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Editorial Reviews

Product Description

AUGUST follows Tom Sterling (Josh Hartnett) as an aggressive, young dot-com entrepreneur who fights to keep his start-up company afloat. Tom finds himself on a personal and professional downward spiral as he struggles to reunite with girlfriend Sarrah (Naomie Harris), attempts to regain control of his company from his apathetic investor Ogilvie (David Bowie), and must deal with age-old family wounds with his father, David (Rip Torn) and his brother Joshua (Adam Scott). The film also stars Emmanuelle Chriqui as Morela and Andre Royo as Dylan.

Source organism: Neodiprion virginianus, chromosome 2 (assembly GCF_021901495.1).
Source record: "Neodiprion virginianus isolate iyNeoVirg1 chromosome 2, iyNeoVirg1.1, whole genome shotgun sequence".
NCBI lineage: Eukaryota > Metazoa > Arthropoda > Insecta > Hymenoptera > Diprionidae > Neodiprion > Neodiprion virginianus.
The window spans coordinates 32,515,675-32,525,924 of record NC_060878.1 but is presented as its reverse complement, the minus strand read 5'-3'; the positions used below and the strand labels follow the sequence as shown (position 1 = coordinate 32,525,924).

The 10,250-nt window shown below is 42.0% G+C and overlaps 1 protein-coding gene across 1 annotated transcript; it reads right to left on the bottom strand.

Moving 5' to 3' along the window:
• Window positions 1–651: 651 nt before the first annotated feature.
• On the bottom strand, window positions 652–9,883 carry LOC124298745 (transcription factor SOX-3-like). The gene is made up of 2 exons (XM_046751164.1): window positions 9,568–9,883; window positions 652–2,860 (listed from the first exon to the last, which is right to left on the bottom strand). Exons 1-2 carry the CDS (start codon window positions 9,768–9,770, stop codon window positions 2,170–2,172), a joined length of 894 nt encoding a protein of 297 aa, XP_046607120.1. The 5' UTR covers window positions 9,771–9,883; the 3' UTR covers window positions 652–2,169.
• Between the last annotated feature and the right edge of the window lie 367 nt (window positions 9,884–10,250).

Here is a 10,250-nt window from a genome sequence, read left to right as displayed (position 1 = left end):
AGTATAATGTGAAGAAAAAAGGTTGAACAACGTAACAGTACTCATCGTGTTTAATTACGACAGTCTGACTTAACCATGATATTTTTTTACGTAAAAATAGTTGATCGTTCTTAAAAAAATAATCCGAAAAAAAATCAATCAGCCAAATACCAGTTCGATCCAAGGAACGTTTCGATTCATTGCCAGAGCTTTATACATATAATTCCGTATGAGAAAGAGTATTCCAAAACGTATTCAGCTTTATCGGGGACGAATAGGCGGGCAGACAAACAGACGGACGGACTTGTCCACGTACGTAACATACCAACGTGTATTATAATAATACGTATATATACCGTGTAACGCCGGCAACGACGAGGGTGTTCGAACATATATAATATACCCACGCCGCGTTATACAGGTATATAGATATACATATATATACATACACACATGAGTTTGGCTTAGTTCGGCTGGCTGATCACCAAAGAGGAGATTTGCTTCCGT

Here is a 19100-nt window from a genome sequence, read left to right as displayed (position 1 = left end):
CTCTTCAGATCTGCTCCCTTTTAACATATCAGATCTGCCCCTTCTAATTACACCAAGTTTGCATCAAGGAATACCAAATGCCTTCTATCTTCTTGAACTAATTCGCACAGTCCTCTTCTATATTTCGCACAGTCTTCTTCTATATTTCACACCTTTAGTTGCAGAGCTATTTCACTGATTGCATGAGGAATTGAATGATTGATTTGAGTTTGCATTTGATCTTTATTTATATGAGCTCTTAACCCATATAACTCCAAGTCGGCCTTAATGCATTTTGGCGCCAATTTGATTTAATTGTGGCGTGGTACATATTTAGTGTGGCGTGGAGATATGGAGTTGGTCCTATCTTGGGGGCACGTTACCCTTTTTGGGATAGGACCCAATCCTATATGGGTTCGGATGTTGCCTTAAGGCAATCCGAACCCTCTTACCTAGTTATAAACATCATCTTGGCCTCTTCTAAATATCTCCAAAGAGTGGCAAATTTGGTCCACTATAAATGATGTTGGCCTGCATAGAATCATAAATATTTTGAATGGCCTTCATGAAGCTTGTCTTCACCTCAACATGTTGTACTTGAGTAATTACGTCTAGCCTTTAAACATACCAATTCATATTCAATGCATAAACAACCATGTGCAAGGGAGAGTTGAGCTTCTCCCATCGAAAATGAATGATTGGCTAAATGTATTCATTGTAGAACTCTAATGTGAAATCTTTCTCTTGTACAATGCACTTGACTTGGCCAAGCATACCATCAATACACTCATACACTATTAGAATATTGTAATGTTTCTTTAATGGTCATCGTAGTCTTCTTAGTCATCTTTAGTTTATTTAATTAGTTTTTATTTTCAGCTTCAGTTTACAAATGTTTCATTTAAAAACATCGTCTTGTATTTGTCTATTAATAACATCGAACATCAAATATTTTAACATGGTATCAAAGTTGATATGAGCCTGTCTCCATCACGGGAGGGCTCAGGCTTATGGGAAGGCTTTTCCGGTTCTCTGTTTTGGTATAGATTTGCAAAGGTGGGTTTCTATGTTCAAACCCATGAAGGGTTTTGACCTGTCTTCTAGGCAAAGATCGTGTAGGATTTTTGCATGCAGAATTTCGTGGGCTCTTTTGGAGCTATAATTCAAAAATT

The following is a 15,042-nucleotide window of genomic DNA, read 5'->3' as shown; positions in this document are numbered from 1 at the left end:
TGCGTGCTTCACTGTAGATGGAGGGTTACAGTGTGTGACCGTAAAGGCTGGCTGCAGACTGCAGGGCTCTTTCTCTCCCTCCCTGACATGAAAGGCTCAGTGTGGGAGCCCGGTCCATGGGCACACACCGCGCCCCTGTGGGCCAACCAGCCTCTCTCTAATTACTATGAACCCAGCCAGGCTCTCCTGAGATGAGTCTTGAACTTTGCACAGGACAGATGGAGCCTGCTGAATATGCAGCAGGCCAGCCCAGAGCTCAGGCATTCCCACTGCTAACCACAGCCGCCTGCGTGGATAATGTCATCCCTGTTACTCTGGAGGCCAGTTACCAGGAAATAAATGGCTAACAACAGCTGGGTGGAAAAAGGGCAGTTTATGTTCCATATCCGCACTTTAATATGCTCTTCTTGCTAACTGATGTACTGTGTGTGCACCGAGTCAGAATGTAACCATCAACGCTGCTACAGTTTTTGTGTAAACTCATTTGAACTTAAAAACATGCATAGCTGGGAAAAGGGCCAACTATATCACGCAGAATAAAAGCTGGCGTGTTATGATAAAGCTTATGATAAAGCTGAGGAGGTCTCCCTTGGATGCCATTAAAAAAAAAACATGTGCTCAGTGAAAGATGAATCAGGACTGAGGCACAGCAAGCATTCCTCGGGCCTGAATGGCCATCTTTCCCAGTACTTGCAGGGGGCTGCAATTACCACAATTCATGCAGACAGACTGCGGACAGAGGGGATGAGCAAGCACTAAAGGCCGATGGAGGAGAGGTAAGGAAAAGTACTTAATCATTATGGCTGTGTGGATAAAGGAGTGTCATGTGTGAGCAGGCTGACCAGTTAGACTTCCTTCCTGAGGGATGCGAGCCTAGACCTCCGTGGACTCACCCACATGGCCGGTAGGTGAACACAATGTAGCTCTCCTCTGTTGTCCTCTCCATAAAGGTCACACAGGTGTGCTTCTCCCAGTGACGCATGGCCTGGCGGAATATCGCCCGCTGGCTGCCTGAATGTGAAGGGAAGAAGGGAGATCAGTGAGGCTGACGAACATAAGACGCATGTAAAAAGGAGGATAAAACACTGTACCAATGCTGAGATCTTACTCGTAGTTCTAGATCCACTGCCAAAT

The specter of September 11th looms over August--there are numerous indications that it’s set in 2001, and the title alone is an ominous indication of the imminence of that awful day--but watching this 2008 offering, one gets the feeling that even if Tom Sterling knew 9/11 was coming, he wouldn’t change a thing. As written by Howard A. Rodman, directed by Austin Chick, and portrayed by John Hartnett, Tom is almost completely unlikable. A dot-com entrepreneur in those heady days before the techno bubble burst and internet companies like his Land Shark went directly south, Tom’s hipper than his neck tattoo, disdainful of his competition, borderline abusive to his younger, meeker brother (the technical brains behind the company they founded together), hostile to his parents, and a jerk to his former girlfriend, the one person he actually seems to care about. He’s also a master at talking loud and saying absolutely nothing. One of the filmmakers’ conceits is that we’re never told exactly what it is that Land Shark does; Tom mouths some nonsense about providing "bleeding-edge, mission-critical, cross-platform, robust, scale-able architectures," but the company’s principal function, as his dad (Rip Torn) puts it, seems to be to provide office space for his young employees to eat Oreos and play computer solitaire, and when Land Shark meets the fate of others of its ilk, it’s mighty hard to care. No flies on Hartnett--the guy is a star, and rarely less than watchable. But August is a cold film, in both look and feel, and even a brief but memorable scene near the end with David Bowie as the one character who seems able to talk straight won’t keep you from wanting to take a shower when it’s all over. --Sam Graham